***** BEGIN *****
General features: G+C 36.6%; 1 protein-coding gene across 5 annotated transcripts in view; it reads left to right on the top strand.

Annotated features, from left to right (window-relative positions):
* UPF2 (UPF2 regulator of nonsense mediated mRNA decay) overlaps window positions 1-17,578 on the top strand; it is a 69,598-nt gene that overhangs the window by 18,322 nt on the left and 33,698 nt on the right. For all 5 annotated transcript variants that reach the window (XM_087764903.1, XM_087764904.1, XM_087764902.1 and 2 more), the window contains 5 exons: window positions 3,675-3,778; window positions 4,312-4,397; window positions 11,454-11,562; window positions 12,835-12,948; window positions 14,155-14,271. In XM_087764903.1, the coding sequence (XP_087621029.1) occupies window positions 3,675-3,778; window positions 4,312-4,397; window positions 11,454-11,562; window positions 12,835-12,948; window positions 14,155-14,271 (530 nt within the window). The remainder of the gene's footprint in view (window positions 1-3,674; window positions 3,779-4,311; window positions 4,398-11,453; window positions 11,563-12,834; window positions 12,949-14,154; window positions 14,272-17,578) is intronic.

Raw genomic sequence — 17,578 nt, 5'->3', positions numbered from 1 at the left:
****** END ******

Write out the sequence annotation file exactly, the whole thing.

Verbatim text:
General features: G+C 36.6%; 1 protein-coding gene across 5 annotated transcripts in view; it reads left to right on the top strand.

Annotated features, from left to right (window-relative positions):
* UPF2 (UPF2 regulator of nonsense mediated mRNA decay) overlaps window positions 1-17,578 on the top strand; it is a 69,598-nt gene that overhangs the window by 18,322 nt on the left and 33,698 nt on the right. For all 5 annotated transcript variants that reach the window (XM_087764903.1, XM_087764904.1, XM_087764902.1 and 2 more), the window contains 5 exons: window positions 3,675-3,778; window positions 4,312-4,397; window positions 11,454-11,562; window positions 12,835-12,948; window positions 14,155-14,271. In XM_087764903.1, the coding sequence (XP_087621029.1) occupies window positions 3,675-3,778; window positions 4,312-4,397; window positions 11,454-11,562; window positions 12,835-12,948; window positions 14,155-14,271 (530 nt within the window). The remainder of the gene's footprint in view (window positions 1-3,674; window positions 3,779-4,311; window positions 4,398-11,453; window positions 11,563-12,834; window positions 12,949-14,154; window positions 14,272-17,578) is intronic.

Raw genomic sequence — 17,578 nt, 5'->3', positions numbered from 1 at the left: